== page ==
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30 minutes ago, Shunyata said:

What you are describing is shibumi - the simple perfection of the whole that cannot be found in its parts.

um, you forgot to say "grasshopper" after describing,:) I'll have to remember that one and add it to my my "are those astronaut pants your wearing?" trove of cheesy pick up lines, with a little reworking we can turn that into gold.:lol:

I would say on a serious note, that I do not think humans are advanced enough at this moment in time to try to seriously undertake understanding the violin completely from a scientific point of view, that will allow for x,y,z recipes for tonal success, and so I think we should drop this ruse and stop pretending like we're advancing anything by doing these tests, focus on production {we know we can make them} and then someday when quantum computing has been perfected, assuming singularity has not killed us off, then we can start getting some answers that hopefully we will be evolved enough to understand.

I feel 500 years from now many of the "relics" from the past will be gone, yet somehow I feel the violin will transcend time, and be one of the few ancient inventions that will be used on a regular basis 500 years from now and that perhaps then we may have earned the right to know.

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1 hour ago, Don Noon said:

I know for sure I have seen this paper and said something about it... but I can't seem to find it now.

Anyway... very detailed and thorough, but I sure wish there was something objective to latch onto, like response curves, to try to get some insight into what is going on physically and acoustically.  Inquiring minds want to know.

When I first saw this paper, I did some investigation on what happens with a longer soundpost.  Essentially all distortion/displacement is in the top, as the back is much more rigid.  And the vertical preload even on a "long" post isn't much compared to the vertical load of the strings.   So a post that's .5mm longer I estimate would see 2 - 3 pounds of vertical force (without the strings) and mostly increase the top arch by .5mm

But over long periods of time, doesn't the back distort also? So, maybe long posts have a slow motion effect on the sound and some (decades or centuries long?) longitudinal study would be needed to measure the changes?? The same long length sound post would initially push and distort the top and then, over time, would the top relax as the back starts to distort.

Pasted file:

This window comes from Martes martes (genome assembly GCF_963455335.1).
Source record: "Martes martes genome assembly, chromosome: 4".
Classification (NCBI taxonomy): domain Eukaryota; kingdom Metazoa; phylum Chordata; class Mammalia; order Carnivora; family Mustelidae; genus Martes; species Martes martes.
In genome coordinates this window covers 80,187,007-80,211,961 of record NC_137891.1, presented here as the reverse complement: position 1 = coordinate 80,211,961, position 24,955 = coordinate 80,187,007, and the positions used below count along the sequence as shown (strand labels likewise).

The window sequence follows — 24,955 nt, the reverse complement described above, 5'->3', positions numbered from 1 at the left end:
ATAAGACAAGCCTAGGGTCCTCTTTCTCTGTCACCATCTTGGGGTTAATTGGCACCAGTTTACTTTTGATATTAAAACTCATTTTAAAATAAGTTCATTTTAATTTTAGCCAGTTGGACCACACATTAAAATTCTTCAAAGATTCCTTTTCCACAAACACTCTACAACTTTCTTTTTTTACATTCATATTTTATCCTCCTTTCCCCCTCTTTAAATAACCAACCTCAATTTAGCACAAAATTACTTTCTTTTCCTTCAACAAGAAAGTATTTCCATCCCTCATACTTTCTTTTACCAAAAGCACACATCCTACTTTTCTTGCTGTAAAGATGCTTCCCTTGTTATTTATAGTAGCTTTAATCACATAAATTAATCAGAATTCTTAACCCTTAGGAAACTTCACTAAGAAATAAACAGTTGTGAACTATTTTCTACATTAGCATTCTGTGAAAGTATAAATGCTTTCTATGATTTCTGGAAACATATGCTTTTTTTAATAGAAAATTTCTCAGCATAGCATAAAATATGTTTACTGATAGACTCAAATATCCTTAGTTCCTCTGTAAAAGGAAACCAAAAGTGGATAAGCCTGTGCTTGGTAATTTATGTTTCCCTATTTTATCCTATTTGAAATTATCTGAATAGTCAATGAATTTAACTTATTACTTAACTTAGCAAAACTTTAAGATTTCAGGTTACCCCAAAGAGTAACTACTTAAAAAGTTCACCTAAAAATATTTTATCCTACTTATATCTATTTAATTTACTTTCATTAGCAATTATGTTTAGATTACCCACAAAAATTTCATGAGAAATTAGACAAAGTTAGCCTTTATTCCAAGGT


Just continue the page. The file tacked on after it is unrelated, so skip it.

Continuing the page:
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2 hours ago, jezzupe said:

and so like a strange paradox, the more you look the less you know

I think it's more like:  the more you look, the more you realize how much you don't know.  But now you know more than you did before.

55 minutes ago, Dr. Ludwig said:

But over long periods of time, doesn't the back distort also? So, maybe long posts have a slow motion effect on the sound and some (decades or centuries long?) longitudinal study would be needed to measure the changes?? The same long length sound post would initially push and distort the top and then, over time, would the top relax as the back starts to distort. 

Even instantaneously, when you put on the strings, the top will be pushed down and the back will be pushed out.  Using some recent violin deflection measurements,  if you make the post with .35mm preload, the top would bulge out intially (a bit under .35m, while the back would get pushed out just a little bit).   When strings are tightened up, the back would be pushed out .35mm, and the top would then be in its original shape.  Then over time you'd likely see creep as everything sinks further.

These are just some approximate examples, and I have no idea what any of it means tonally.  It may be just coincidence that .35mm appears to be about the average of the preferred post preloads in the paper... or it may be that minimal distortion of the top is preferred.